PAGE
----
– Purchased weed eater to keep planting clean
– Cleaned out old brambles in fall
– Re-plant trees that died
Summer of 2002
– 18 quarts Illini Hardy Blackberries picked and sold
– Applied Sinbar pre-emergent herbicide
– Fertilized as needed
– Irrigated as needed
– Mowed as needed
– Pruned as needed
Of the three varieties of blackberries and three of raspberries, only one variety produced consistently. This was the Illini Hardy Blackberry. Over the 2 production years, 23 quarts were picked and sold with a value of $69.00. This still falls short of the cost of the plants at $100.00 for the 50 that were purchased.
The other varieties had various problems:
– The Navaho Thornless Blackberry froze back and was frequently browsed by deer. The Shawnee Thorny Blackberry also froze back and had insignificant production.
– Bristol Black Raspberry showed promise the second growing season but got verticlium wilt and did not produce the third season
– The Latham Red Raspberry never developed well or had any significant production
– The Jewel Black Raspberry never produced and died out the second growing season.
Significant mortality was seen only in the Jewel Black Raspberry. The other species all persisted, even with the deer browse and freezing back.
The greatest benefits were the results of the variety testing. Illini Hardy has the greatest potential for my location. Future testing will include thorny varieties due to deer damage of the thornless ones.
My future goals for growing blackberries include testing of additional varieties of thorny blackberries. I plan to mix some thorny ones in the row with the thornless ones to see if this will cut down on deer browse. I also intend to experiment with propagating plants to cut down on establishment costs and expand the planting in that manner.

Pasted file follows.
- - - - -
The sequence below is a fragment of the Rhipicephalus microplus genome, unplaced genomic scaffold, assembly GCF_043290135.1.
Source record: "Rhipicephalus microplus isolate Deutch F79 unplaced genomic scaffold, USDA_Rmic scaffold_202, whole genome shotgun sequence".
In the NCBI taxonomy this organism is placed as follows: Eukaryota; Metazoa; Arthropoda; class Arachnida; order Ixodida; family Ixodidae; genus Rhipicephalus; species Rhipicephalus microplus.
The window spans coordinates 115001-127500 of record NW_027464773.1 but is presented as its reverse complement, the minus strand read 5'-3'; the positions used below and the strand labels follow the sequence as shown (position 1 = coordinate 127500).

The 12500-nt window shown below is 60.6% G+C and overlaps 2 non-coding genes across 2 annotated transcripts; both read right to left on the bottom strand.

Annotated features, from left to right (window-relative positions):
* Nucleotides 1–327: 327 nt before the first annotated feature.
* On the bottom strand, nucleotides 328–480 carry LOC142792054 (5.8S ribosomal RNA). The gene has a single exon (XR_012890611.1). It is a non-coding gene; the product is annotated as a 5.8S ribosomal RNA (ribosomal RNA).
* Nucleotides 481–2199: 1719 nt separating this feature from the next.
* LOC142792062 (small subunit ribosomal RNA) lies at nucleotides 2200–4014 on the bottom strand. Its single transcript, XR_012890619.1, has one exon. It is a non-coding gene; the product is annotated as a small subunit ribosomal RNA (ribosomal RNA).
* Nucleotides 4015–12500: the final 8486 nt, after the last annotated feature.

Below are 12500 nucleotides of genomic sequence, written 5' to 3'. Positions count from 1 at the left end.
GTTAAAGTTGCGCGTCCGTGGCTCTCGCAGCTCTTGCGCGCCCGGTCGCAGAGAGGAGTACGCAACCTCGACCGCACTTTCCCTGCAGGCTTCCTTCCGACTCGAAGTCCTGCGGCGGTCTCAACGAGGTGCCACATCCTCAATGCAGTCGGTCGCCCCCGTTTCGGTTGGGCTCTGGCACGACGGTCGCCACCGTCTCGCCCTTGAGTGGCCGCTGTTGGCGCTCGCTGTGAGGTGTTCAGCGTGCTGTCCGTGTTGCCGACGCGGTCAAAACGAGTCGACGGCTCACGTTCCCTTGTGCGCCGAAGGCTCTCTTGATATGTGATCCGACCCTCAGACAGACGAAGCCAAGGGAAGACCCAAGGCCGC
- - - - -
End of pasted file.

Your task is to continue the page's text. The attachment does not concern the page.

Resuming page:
New varieties will include Chickasaw and Choctaw.
The size of the planting would need to be close to a half acre in size. On my spacing, this is about 1049 initial plants. The main goal is to have sufficient quantity from one picking to justify a trip to the market. For me, that’s about 10 gallons of $130.00 worth. This volume is also critical for a you-pick operation to ensure quality and easy picking for visitors.
Berries were sold at the local farmers market. It is actually the Wal-Mart parking lot where many local growers gather. With an increased volume, I would make the trip to Moberly which has an established Farmers Market. Berries sold for $3.00 a quart. Near a larger urban area, I have been told $4.00 is common. Many buyers bought 4 quarts at a time.
An irrigation system was installed. It consisted of ½ in black roll pipe running down the six 200 foot rows. Every four feet, a pressure compensating emitter was installed. This provided a consistent 1 gallon per hour of water. The water source was the rural water system in Macon County. Six hundred gallons of water would be put on at a time with about 4 waterings throughout the growing season.
Pesticide application was minimal. Only a 3 foot band was treated centered on the bramble rows. Thus, only 30 percent of the land area actually gets any chemical treatment. The same applies for fertilizer.
The sassafras planting did not fair well. I found out later, that they do not transplant well. Numerous trees were replaced by the company with alternative species. A third of the original stock is still present. The leaves have the primary market potential. They sell for $1.00 per pound. Companies that buy botanical products such as ginseng or goldenseal also buy many other roots and herbs such as sassafras.
Weed control is also a constant challenge. Organic is not the route since mulch carried with it other weed seeds and did not suppress the ragweed and foxtail. A combination of chemical weed control and mulch will be in order.
My primary avenue for sharing information was through the Small Farm Trade Show in Columbia, MO. Presentations were made in the fall of 2000 and the fall of 2002. In each program, between 30 and 40 people were present. Slides of the different varieties, weed control problems, problems associated with the varieties and market information was shared with the attendees.
Planting success was also shared with the Macon County Extension office with a presentation to the county committee in the fall of 2002. Information was also shared with the staff of the Natural Resources Conservation Service and the Mark Twain Water Quality Initiative in Macon County on an informal basis.
Due to poor species performance, a field day was not held.